Soul Calibur III PlayStation 2
Published by Sony Computer Entertainment Europe
Developed by Namco
Release Date: Out Now
Soul Calibur 3, an introduction.
Although the SEGA Dreamcast had a fairly short existence it was the home of several great games, the like of which hadn't appeared on any other console. One of these great games was Soul Calibur from Namco. Soul Calibur is a weapon based combat game that's always been known for its excellent combat system and many still regard the Dreamcast version of Soul Calibur as one of the finest fighting games to date. Soul Calibur II was a multi-format title arriving on Xbox, PlayStation 2 and GameCube with each version having its own special character. Soul Calibur III however, is a PlayStation 2 exclusive.
What's the game about?
Soul Calibur III offers more modes, more fighters and more options. There are single-player and VS modes on offer. The single-player modes are Tales of Souls, Chronicles of the Sword, World Competition, Soul Arena and Practice. There is also a Museum mode where you can view all the items you've unlocked. Tales of Souls is a short story mode for each of the characters in the game. Chronicles of the Sword is essentially a simplified RTS style mode. World Competition is where you can try to become the best fighter in the world (against the AI). Finally Soul Arena is where you'll take part in various arena battles. The VS modes are VS Standard and VS Competition. VS Standard is a quick VS battle whilst VS Competition is a versus battle comprised of various tournaments. There are 3 new characters to plays as, Zasalamel, Tira and Setsuka. There is now a character creator mode that allows you to create up to 3 characters (male or female) and there is a fair amount of customisation that can be made.
What's good about the game?
The highlight of the game for me is the Soul Arena mode where you can take your custom characters and have a crack at the various missions on offer. Whilst 36 missions (12 for each of the 3 difficulty levels) all involve battles there is a good variety of objectives to complete. The original characters that return for the game have had a few new moves and weapons added, which adds a little variation to the Soul Calibur experience. The game boasts a great collection of fighters and even offers plenty of fighters right out of the box without having to unlock any which is refreshing to see. The combat is the star of the game. It's not really that different from previous Soul Calibur games but even so it's still one of the best games the genre has to offer as it's still as entertaining and challenging (the AI is certainly no push over) as it ever was.
What's not so good about the game?
The biggest disappointment with Soul Calibur III is that there is no online play. Whilst this is very disappointing, it is to some degree understandable given the general lack of a quality online experience on the PlayStation 2. With this game being a PlayStation 2 exclusive, it wouldn't have made much sense considering online play as a serious option. Those who have enjoyed the previous Soul Calibur titles will find that despite the new modes, abilities and fighters, the game isn't all that different when it comes down to the basics. This will disappoint those who were expecting the combat to evolve rather than simply be more of the same. The new modes, Tales of the Sword and Chronicles of the Sword are great to see and they are mildly engaging but when the novelty wears off, it's not likely you'll bother with them much. It's also worth mentioning that if you use an unofficial memory card such as the MAX Memory cards you should beware of data corrupting. This happened to me with the aforementioned memory card but hasn't happened yet whilst using the official Sony memory card.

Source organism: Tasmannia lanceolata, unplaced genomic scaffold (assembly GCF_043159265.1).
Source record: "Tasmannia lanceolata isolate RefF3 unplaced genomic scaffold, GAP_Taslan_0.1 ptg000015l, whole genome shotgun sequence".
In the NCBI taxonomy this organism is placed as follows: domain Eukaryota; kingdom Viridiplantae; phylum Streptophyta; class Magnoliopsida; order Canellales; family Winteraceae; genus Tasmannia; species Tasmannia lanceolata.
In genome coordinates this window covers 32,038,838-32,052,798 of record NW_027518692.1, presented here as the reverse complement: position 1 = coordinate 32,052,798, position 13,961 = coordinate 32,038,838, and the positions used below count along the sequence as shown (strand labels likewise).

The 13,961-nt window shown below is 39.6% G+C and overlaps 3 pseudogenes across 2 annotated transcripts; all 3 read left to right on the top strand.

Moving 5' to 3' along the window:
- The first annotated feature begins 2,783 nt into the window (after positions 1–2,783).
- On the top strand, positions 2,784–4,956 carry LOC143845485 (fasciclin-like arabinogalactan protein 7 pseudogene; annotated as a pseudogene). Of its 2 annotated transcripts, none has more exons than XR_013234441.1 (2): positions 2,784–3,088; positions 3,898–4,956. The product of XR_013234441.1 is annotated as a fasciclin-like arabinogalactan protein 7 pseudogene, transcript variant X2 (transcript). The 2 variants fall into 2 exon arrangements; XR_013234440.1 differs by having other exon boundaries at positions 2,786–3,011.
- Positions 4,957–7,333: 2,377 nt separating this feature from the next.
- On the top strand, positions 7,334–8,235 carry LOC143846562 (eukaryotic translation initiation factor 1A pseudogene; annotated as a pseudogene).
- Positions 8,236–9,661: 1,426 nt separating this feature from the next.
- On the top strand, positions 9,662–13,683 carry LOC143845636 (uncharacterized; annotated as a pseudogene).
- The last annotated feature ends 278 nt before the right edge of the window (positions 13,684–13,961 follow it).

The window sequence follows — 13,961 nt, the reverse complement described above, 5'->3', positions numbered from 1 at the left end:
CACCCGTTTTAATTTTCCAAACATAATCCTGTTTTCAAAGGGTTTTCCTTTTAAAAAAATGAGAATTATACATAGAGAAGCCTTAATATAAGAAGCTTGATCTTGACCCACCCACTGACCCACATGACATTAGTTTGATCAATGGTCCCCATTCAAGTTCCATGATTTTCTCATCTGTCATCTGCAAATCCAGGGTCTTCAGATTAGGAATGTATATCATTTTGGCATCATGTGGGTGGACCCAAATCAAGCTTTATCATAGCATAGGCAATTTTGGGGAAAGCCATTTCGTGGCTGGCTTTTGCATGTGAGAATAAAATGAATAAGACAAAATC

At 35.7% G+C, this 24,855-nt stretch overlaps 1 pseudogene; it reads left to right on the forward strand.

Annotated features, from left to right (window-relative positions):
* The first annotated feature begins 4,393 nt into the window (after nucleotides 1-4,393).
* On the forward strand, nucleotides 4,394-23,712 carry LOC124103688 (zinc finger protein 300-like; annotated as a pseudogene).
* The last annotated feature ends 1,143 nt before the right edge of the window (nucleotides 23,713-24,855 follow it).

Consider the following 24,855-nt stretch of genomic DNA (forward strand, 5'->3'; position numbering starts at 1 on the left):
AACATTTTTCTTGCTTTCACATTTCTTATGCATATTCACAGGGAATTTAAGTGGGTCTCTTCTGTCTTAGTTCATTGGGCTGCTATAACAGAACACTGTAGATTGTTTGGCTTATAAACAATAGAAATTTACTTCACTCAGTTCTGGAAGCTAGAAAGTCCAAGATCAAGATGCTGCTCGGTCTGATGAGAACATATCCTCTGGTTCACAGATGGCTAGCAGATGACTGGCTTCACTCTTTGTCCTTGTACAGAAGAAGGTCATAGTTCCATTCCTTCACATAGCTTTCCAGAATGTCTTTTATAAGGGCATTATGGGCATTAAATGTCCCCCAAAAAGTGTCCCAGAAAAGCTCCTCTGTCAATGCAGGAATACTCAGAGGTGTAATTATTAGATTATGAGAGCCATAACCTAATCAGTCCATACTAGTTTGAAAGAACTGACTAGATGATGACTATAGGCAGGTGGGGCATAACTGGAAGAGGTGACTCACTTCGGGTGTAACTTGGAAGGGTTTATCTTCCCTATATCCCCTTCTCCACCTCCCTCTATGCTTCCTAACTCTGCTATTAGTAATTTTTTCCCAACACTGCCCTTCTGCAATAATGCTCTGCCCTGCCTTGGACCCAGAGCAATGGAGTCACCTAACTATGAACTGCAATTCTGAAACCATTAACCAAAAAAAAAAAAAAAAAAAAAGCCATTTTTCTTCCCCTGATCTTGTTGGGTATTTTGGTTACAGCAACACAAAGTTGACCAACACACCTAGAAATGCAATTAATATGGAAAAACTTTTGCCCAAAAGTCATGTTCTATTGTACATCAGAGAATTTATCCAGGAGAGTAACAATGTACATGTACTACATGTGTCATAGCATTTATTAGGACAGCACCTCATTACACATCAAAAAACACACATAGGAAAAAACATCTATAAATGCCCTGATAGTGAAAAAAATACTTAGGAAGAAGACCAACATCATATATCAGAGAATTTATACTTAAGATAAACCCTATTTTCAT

How does it look?
Soul Calibur III looks fantastic and proves that the PlayStation 2 still has plenty of life left in it and also that the games can look great when developed by developers such as Namco who know how to get the most out of the system. The battle arenas certainly look good too. There isn't any blood in the battles (which I'm personally pleased about) but if you do like your combat to come with a bit of gore, it may prove to be a disappointment. The game supports both 60Hz and widescreen mode. The frame rate is excellent and never dips in the slightest, meaning that your battles are as smooth as can be.
How deaf gamer friendly is the game?
Deaf gamers won't have any problems with Soul Calibur III. Subtitles are included and as a result deaf gamers will be able to fully enjoy the game. The only items of speech that are not subtitled are the announcer comments. All important dialogue, objectives and narrative is shown in text. This means you'll be able to enjoy the Tales of Souls story mode and Chronicles of the Sword and follow the story lines as these modes play out. All tutorial messages are shown in text too, so you won't have any problems in learning the game.
Soul Calibur III isn't anything revolutionary and it certainly isn't really much of an improvement over Soul Calibur II. This doesn't stop it being a great game though and fans of fighting games should definitely put this down as a must own. That said though it's a shame the new modes aren't really anything special. The RTS-like Chronicles of the Sword mode doesn't really work and becomes monotonous far too quickly. The Tales of the Sword story mode fares a little better but it's not really a must have feature. Overall though, it's still a great experience and well worth a place in anyone's PlayStation 2 software collection.
Overall Game Rating: 8.5/10
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Soul Calibur III doesn't represent a marked improvement over Soul Calibur II but it's still a great game that's well worth owning.